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Publishing names

Publishing names

Senior banking officials have argued that the position of non-performing assets (NPAs) of public sector banks will worsen if the names of corporate wilful defaulters are not published immediately. Since the bad loan crisis has caught the attention of a concerned public, both the Reserve Bank of India and the Centre have done little to bring in any stringent act or regulation to deal with wilful large corporate borrowers except for initiating legal proceedings against former liquor baron Vijay Mallya. "In the days to come, the position of NPAs will worsen if the names of wilful defaulters are not published immediately and treated as criminal offenders," All India Bank Officers Confederation's (AIBOC) West Bengal unit Secretary Sanjay Das. One must differentiate between willful defaulters and those cases of where companies are unable to pay back their loans temporarily on account of genuine reasons such as industry slowdown, delay in government policy clearances, and bureaucratic approvals. Last year, the Reserve Bank of India, in a sealed envelope, submitted a list of big loan defaulters (companies with over Rs 500 crore bad loans) in the Supreme Court. The Central bank acted on an apex court order. "RBI is supposed to uphold public interest and not the interest of individual banks. RBI is clearly not in any fiduciary relationship with any bank. RBI has no legal duty to maximise the benefit of any public sector or private sector bank, and thus there is no relationship of 'trust' between them. RBI has a statutory duty to uphold the interest of the public at large, the depositors, the country's economy and the banking sector," said the court. The argument often posed by those who want the banks to go public with the names is that it will ensure greater transparency in a sector that is reeling under the weight of bad loans. But there are those who believe that merely naming and shaming them isn't enough.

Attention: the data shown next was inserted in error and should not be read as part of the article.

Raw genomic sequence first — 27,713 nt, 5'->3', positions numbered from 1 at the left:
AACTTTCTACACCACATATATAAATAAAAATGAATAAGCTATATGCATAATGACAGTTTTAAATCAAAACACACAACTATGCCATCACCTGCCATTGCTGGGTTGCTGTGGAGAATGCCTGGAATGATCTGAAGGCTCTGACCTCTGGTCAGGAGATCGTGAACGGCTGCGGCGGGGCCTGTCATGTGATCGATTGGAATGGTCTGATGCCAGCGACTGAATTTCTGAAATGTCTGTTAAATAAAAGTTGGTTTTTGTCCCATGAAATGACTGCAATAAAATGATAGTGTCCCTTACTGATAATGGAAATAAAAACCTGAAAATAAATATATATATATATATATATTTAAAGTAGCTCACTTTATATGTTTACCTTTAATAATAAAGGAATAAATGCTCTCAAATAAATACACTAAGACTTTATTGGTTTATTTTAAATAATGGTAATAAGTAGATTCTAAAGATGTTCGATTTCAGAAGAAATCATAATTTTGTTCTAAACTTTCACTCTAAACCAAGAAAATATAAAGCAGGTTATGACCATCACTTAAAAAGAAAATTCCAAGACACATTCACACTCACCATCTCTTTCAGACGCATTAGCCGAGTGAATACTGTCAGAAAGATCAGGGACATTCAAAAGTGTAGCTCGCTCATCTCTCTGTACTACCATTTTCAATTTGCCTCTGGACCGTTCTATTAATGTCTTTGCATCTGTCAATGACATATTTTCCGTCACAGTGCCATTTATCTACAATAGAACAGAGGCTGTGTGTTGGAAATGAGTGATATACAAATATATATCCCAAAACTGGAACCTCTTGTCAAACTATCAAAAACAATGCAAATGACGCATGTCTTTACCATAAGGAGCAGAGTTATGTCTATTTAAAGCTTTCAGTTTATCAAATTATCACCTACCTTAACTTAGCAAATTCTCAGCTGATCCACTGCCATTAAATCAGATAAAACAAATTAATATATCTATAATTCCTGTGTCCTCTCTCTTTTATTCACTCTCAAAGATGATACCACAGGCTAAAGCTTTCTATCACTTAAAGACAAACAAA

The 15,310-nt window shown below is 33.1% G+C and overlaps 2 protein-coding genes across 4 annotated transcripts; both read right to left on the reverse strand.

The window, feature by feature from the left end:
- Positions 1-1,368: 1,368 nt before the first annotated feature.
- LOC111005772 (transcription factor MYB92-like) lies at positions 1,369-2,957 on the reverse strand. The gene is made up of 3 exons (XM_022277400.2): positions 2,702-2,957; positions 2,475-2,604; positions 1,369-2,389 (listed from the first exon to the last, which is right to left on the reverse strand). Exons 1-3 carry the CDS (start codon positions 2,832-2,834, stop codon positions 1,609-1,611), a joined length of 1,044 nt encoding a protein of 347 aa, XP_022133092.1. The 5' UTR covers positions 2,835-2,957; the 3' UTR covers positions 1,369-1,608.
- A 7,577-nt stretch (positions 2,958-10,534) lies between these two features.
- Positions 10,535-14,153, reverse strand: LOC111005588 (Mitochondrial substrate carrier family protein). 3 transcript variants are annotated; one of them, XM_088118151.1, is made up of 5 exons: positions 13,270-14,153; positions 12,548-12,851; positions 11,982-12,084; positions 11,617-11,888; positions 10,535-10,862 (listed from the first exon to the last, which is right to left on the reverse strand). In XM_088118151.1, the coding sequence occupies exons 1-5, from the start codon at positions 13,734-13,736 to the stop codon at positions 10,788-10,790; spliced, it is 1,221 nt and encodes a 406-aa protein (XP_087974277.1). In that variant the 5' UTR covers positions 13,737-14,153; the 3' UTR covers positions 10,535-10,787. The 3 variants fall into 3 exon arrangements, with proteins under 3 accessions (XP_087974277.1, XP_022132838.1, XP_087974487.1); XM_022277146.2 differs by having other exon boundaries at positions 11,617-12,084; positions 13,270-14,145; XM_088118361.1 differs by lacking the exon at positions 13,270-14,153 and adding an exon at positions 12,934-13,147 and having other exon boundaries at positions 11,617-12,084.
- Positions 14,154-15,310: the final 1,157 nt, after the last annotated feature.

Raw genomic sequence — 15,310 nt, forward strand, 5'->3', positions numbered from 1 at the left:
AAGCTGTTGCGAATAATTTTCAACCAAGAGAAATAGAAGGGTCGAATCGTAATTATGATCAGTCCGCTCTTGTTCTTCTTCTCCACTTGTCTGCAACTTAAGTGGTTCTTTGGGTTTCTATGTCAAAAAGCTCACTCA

Such methods may work for loans given to individuals or smaller establishments. But it may not work for high-profile corporate borrowers because many of them are too shameless to care. Even after he was declared a willful defaulter, liquor baron Vijay Mallya continued to flaunt his wealth. In any case, the names of willful defaulters are in the public domain because the banks have filed suits against them. The best way to address the problem of willful defaulters is to strengthen the legal system, which could ensure faster resolution.

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